Revell 1/48 SR-71 Blackbird

KIT #: 04967
PRICE: $130.00
DECALS: Four options
REVIEWER: Donald Zhou
NOTES: Advantages: All new tooled kit, Full intake trunkings with detailed “bullet” fairings, fan face and afterburners, Detailed cockpit, landing gears and two Pratt & Whitney J58 engines. Disadvantages, engine faces cannot be seen when assembled and wings separate from main fuselage, could lead to fit issues.


So much was and is still being said about this aircraft that I’ll not give out a detailed history and try to reinvent the wheel, but basically…The legendary SR-71 was developed by the even more Legendary Kelly Johnson when the U-2 was shot down over Russia, causing an international crisis. What many don’t know was the sheer effort, and some would even call the callous disregard for human life that the Russians displayed in shooting down the “Dragon Lady”. It took no less than 14 SA-2 “Guidelines”, hundreds of man hours and the loss of at least one, if not two MIG-19 Farmer, with at least one casualty and who knows how many on the ground to finally bring down the American recon plane! But what is done is done. The political fallout was massive and the Pentagon demanded a replacement. Thus was born the SR-71, developed within 2 years, the aircraft still look futuristic even to this day and yes, if you read the history, the aircraft was originally named the “RS”, for Reconnaissance/Strike, but of course then President Lyndon B Johnson “misread” it as SR-71…..Behind the scenes though, it was Curtis Lemay, who favored the SR designation, changed Johnson Script to SR, while the press script was unchanged, creating the mix up.

The Blackbird, named after its matt/flat black RAM absorbing paint, could be classified as the world, not exactly stealth, but world’s first “low-observable” aircraft. Yes, there were aircrafts, like the Horton Brothers HO-229 and Northrop’s own YB-49 flying wing bomber that showed capacity for stealth, they were not stealthy aircrafts. They are what I like to call, “accidental stealth” since flying wing itself is remarkably stealthy but otherwise, it’s just a byproduct of their design since both did not hid their engines for example (and for the record, the Hortons were heavily inspired by Northrop, not the other way around).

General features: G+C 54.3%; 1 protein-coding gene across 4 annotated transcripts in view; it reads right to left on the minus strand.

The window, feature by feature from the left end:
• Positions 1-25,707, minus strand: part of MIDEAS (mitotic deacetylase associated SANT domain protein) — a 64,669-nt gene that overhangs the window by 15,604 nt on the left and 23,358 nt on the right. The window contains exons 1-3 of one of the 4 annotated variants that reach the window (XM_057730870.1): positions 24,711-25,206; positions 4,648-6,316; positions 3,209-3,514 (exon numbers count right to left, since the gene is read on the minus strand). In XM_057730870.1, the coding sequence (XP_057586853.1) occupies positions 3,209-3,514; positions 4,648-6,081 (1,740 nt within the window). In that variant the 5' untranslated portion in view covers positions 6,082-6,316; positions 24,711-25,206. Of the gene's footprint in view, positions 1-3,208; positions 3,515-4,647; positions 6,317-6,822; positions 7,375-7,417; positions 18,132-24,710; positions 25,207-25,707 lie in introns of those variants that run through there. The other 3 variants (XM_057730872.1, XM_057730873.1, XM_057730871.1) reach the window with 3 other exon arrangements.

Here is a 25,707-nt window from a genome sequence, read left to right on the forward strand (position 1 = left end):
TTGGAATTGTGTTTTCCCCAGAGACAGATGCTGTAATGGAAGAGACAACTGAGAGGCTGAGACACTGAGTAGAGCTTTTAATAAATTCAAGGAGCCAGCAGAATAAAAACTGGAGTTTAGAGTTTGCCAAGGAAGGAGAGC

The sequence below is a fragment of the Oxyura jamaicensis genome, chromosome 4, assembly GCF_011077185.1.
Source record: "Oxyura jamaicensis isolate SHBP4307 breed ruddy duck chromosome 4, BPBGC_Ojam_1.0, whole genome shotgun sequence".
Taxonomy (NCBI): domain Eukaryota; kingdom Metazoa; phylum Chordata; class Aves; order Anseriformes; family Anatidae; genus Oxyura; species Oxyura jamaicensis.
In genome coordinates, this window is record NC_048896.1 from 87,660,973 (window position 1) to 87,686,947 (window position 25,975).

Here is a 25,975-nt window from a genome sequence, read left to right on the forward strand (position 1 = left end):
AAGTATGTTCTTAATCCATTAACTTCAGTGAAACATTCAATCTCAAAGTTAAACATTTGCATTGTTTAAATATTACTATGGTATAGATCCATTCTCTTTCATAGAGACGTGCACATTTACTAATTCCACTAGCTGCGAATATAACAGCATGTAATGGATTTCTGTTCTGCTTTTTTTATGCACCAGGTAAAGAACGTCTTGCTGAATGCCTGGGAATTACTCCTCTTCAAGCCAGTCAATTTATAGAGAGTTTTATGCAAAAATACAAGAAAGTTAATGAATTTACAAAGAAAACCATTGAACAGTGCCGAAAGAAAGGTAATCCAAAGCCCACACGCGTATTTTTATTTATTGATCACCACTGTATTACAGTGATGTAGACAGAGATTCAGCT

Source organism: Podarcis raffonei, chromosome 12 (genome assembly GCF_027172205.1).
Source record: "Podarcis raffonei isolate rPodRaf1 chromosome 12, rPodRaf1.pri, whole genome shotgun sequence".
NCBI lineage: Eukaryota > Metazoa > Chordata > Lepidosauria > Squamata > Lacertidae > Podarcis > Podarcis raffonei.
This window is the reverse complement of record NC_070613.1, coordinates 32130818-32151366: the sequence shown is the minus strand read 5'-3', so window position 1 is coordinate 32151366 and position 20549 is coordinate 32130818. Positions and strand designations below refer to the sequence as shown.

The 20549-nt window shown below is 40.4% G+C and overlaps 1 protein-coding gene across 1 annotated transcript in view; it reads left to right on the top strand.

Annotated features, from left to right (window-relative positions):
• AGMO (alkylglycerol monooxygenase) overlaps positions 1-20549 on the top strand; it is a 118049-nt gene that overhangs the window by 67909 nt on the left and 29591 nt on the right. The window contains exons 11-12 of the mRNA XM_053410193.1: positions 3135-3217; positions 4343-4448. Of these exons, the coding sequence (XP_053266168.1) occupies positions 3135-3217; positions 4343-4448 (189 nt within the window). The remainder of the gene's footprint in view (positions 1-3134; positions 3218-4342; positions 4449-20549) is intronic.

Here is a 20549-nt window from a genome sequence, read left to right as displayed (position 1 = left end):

Once in service, the aircraft gained a nickname that stuck with it throughout its service life, Habu, named after the indigenous poisonous snake located on Okinawa. Once reached operation, some of the Blackbirds were transferred and served on the island to gather critical intelligence over North Vietnam and Laos for the Vietnam War. Its sinister shape, especially the Darth Vader like nose quickly inspired the local to call the plane that name. The name were quickly adapted by the Blackbird community. In fact, Blackbirds serving in the Pacific quickly started to wear tiny snakes to denote a successful mission completion. In fact, there is a story of the U-2 and the SR-71 community always messing around with each other. One goes, one day, a local squadron of Blackbirds from the Pacific went to visit their U-2 brethren and promptly stole something of high value from them when they weren’t looking and forced the U-2 guys to admit the Blackbirds are the bestest, most awesomeness recon planes ever created. Not to be outdone, when the U-2 guy visited them back, they stole a bottle of preserved Habu snake from the Blackbird guys…However, nothing came out of this as the Habu guys just laughed it off since preserved “habu wine” are on sale everywhere on the island since the locals believe drinking it will prevent and cure many diseases and especially increase a man’s virility.

And finally, if you ever read Ben Rich’s (who designed the entire SR intake, intake trunking and the “bullet” shock cone nose) “Skunk Work”, you’ll know just how hard it was to build the SR’s titanium skin, which by the way, was mostly purchased from Russia through various nefarious means since the U.S. lacked the ores necessary to build enough titanium to build all of the birds. A couple of hilarious stories went when they were trying to stabilize the titanium and prevent it from getting too hard, and thus too brittle, one day, all of a sudden, the test titanium just went to hell the instant it was bought out and cooled down. Sheet after sheet just went to hell like this. The whole entire Skunk Work plant was turned upside down to nail down the problem before finally, the problem was found in the water solution used to cool down the metal. As it turn out, in the summer months, in order to prevent algae from forming in the water in the hot, humid California sun, the local Palmdale water treatment plant would add a little chlorine into the water to keep it sanitize and safe for drinking….Except the chlorine played HELL with the titanium since that metal is notoriously temperamental to work with! So there they went! Since Lockheed at that time did not have their own water treatment center, all of the guys, including Ben, had to drive around a 50 mile radius and bought out every single bottled water they could find in grocery stores around the area that did not contain chlorine to use as the cooling agent to the point all the stores can’t keep their shelf clean until Lockheed built their own water plant…I would guess the stores were really sad when the demand stopped all of a sudden…